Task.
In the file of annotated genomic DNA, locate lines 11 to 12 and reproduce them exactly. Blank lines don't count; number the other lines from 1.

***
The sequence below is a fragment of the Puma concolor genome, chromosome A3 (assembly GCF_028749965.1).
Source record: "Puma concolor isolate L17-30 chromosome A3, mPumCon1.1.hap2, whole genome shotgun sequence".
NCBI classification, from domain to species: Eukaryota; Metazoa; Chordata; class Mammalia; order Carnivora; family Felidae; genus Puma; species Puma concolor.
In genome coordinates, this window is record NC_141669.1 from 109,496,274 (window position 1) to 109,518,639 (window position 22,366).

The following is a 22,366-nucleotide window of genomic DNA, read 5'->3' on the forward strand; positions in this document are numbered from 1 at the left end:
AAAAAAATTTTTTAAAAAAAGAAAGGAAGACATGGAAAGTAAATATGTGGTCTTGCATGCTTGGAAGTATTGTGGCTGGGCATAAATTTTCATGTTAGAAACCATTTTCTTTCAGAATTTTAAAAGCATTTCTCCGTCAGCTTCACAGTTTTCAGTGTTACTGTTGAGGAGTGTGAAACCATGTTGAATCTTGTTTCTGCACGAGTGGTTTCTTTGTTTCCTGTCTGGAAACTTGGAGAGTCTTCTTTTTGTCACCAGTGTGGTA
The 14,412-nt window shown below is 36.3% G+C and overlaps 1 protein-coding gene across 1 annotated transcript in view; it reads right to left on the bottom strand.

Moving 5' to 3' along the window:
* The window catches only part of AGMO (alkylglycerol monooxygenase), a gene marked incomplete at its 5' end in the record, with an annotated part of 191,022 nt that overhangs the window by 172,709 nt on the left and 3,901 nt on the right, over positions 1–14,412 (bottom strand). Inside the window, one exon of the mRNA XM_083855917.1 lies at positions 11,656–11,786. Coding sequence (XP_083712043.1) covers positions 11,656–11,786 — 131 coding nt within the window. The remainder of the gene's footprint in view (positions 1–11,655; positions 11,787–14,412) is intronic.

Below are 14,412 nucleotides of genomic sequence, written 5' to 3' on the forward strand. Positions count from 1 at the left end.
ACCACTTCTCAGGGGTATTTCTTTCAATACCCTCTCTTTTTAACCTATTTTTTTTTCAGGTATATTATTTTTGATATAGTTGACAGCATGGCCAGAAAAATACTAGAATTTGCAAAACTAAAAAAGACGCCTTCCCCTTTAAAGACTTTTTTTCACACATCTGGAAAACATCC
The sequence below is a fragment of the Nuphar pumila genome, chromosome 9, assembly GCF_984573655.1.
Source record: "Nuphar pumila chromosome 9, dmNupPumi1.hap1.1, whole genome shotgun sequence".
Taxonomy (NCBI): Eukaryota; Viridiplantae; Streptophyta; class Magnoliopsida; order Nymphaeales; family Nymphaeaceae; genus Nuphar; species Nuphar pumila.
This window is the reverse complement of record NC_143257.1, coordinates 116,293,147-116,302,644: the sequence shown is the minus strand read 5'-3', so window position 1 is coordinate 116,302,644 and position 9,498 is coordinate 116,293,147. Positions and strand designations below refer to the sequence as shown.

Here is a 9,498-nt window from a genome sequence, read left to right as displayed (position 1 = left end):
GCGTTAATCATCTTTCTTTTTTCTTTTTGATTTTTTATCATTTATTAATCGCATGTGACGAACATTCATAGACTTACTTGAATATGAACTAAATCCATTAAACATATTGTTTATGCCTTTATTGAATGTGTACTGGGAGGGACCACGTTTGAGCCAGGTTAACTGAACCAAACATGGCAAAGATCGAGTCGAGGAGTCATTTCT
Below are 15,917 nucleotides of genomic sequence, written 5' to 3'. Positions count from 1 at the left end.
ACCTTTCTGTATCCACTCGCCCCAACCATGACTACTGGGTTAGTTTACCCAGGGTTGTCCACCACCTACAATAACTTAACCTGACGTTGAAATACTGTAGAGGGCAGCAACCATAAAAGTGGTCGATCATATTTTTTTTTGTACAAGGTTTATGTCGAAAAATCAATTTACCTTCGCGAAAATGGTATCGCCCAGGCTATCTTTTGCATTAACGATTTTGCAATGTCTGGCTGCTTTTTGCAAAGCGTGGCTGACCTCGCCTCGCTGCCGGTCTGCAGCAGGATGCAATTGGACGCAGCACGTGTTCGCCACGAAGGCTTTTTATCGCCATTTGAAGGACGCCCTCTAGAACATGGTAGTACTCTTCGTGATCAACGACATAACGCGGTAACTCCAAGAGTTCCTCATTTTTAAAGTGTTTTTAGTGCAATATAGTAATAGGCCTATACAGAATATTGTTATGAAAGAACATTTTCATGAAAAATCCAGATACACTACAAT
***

ACCACTTCTCAGGGGTATTTCTTTCAATACCCTCTCTTTTTAACCTATTTTTTTTTCAGGTATATTATTTTTGATATAGTTGACAGCATGGCCAGAAAAATACTAGAATTTGCAAAACTAAAAAAGACGCCTTCCCCTTTAAAGACTTTTTTTCACACATCTGGAAAACATCC
The sequence below is a fragment of the Nuphar pumila genome, chromosome 9, assembly GCF_984573655.1.